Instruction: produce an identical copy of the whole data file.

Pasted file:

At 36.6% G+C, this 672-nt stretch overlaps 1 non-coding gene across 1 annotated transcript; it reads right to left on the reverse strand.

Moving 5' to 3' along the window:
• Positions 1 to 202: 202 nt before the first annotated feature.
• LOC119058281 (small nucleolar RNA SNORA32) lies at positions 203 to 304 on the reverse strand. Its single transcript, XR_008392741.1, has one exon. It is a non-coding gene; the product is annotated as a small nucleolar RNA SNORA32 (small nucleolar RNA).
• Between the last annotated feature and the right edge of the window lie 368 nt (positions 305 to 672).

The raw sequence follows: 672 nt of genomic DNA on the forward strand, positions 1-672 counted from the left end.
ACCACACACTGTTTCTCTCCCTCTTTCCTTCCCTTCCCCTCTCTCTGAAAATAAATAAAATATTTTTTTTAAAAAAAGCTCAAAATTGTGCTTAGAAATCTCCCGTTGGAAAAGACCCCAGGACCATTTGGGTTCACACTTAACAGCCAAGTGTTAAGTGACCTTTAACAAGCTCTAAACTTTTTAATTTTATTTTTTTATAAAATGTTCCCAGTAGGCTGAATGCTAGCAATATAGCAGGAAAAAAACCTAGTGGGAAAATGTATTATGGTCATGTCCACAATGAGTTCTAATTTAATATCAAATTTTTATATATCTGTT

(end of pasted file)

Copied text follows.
At 36.6% G+C, this 672-nt stretch overlaps 1 non-coding gene across 1 annotated transcript; it reads right to left on the reverse strand.

Moving 5' to 3' along the window:
• Positions 1 to 202: 202 nt before the first annotated feature.
• LOC119058281 (small nucleolar RNA SNORA32) lies at positions 203 to 304 on the reverse strand. Its single transcript, XR_008392741.1, has one exon. It is a non-coding gene; the product is annotated as a small nucleolar RNA SNORA32 (small nucleolar RNA).
• Between the last annotated feature and the right edge of the window lie 368 nt (positions 305 to 672).

The raw sequence follows: 672 nt of genomic DNA on the forward strand, positions 1-672 counted from the left end.
ACCACACACTGTTTCTCTCCCTCTTTCCTTCCCTTCCCCTCTCTCTGAAAATAAATAAAATATTTTTTTTAAAAAAAGCTCAAAATTGTGCTTAGAAATCTCCCGTTGGAAAAGACCCCAGGACCATTTGGGTTCACACTTAACAGCCAAGTGTTAAGTGACCTTTAACAAGCTCTAAACTTTTTAATTTTATTTTTTTATAAAATGTTCCCAGTAGGCTGAATGCTAGCAATATAGCAGGAAAAAAACCTAGTGGGAAAATGTATTATGGTCATGTCCACAATGAGTTCTAATTTAATATCAAATTTTTATATATCTGTT